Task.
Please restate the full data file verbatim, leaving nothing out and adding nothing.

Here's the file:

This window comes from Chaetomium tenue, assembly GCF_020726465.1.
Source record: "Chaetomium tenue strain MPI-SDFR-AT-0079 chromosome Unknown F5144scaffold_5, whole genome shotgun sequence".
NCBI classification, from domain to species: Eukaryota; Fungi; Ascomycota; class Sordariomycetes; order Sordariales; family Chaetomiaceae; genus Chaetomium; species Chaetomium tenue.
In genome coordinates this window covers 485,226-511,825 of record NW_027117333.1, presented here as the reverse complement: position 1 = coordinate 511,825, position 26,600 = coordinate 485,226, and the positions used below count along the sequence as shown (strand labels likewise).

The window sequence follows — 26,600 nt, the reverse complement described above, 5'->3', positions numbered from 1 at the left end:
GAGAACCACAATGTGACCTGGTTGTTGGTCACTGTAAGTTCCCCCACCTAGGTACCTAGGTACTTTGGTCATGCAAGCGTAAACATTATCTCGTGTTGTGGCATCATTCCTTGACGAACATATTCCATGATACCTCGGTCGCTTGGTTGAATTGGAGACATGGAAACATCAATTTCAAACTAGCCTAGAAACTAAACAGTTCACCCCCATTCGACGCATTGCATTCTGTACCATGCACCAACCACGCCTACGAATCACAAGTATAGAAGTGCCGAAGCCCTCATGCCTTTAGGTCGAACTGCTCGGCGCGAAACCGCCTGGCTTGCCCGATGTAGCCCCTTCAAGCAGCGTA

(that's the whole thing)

This window comes from Chaetomium tenue, assembly GCF_020726465.1.
Source record: "Chaetomium tenue strain MPI-SDFR-AT-0079 chromosome Unknown F5144scaffold_5, whole genome shotgun sequence".
NCBI classification, from domain to species: Eukaryota; Fungi; Ascomycota; class Sordariomycetes; order Sordariales; family Chaetomiaceae; genus Chaetomium; species Chaetomium tenue.
In genome coordinates this window covers 485,226-511,825 of record NW_027117333.1, presented here as the reverse complement: position 1 = coordinate 511,825, position 26,600 = coordinate 485,226, and the positions used below count along the sequence as shown (strand labels likewise).

The window sequence follows — 26,600 nt, the reverse complement described above, 5'->3', positions numbered from 1 at the left end:
GAGAACCACAATGTGACCTGGTTGTTGGTCACTGTAAGTTCCCCCACCTAGGTACCTAGGTACTTTGGTCATGCAAGCGTAAACATTATCTCGTGTTGTGGCATCATTCCTTGACGAACATATTCCATGATACCTCGGTCGCTTGGTTGAATTGGAGACATGGAAACATCAATTTCAAACTAGCCTAGAAACTAAACAGTTCACCCCCATTCGACGCATTGCATTCTGTACCATGCACCAACCACGCCTACGAATCACAAGTATAGAAGTGCCGAAGCCCTCATGCCTTTAGGTCGAACTGCTCGGCGCGAAACCGCCTGGCTTGCCCGATGTAGCCCCTTCAAGCAGCGTA